Nickel fee on bags in N.J. weighed as way to fund Barnegat Bay cleanup
December 17, 2012By Phil Gregory
"Hurricane Sandy has done a lot of things, and one of the things is to put us in a position where we're looking for a new source of revenue to help restore the Shore...this would be a perfect source of revenue."
-Sen. Bob Smith, chairman of the Senate Environment Committee.
New Jersey legislators are offering their five cents on a plan to charge shoppers a fee for a paper or plastic bag.
A measure under consideration would require stores to impose a nickel fee on each disposable plastic or paper bag they provide to customers.
The executive director of the American Progressive Bag Alliance spoke out against the measure at a Senate committee hearing Monday.
"Taxes on American-made plastic bags are regressive. They can hurt New Jersey's working class, have a negative effect on jobs, and burden businesses," Dave Asselin said.
Consumers who bring their own bag to the store would get a 5-cent credit.
New Jersey Sierra Club director Jeff Tittel says the fee is a common-sense approach to changing consumer behavior.
"We don't see this as a tax because if you bring a bag you're not paying any money. You get a rebate. You actually get money," Tittel said. "The only people who pay a tax are the litterbugs or the people who throw things out."
Sponsors of the measure say it would help reduce waste and protect marine life. They say the fees could generate more than $20 million in revenue that would be dedicated for the cleanup of Barnegat Bay.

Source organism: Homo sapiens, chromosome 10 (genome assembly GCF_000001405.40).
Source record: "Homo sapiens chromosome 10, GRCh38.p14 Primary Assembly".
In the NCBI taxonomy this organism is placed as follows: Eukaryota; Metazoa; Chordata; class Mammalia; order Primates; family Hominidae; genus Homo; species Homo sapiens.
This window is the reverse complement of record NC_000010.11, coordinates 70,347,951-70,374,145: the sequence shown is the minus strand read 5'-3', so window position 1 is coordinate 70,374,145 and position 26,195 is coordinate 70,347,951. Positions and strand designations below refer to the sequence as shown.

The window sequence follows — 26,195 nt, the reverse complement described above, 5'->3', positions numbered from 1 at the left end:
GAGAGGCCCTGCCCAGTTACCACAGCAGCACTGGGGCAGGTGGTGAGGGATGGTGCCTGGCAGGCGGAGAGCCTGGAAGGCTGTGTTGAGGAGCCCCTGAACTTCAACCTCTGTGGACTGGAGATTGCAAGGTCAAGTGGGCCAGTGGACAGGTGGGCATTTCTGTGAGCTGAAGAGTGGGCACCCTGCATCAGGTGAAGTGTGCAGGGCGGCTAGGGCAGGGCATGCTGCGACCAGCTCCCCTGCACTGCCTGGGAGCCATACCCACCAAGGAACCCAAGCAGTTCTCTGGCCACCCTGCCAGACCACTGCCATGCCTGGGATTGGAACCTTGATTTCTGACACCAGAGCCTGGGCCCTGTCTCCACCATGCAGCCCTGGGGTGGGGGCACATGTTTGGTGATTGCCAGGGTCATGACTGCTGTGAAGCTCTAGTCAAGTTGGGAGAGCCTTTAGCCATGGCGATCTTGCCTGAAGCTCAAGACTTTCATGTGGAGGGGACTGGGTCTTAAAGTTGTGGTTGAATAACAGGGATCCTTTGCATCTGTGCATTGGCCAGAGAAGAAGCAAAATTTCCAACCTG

"Hurricane Sandy has done a lot of things, and one of the things is to put us in a position where we're looking for a new source of revenue to help restore the Shore," said Sen. Bob Smith, chairman of the Senate Environment Committee. "This would be a perfect source of revenue."
Zack McCue with Clean Ocean Action sees the nickel fee as a way to help prevent environmental problems.
"Each year, single-use disposal bags cause the destruction of millions of trees, use millions of barrels of oil to produce, and contribute to massive volumes of solid waste in landfills and along our beaches," McCue said. "Disposable bags in the marine environment pose a dangerous threat to marine life particularly birds and sea turtles through ingestion and entanglement."
The retail industry opposes the measure because of concerns that it could drive up their costs.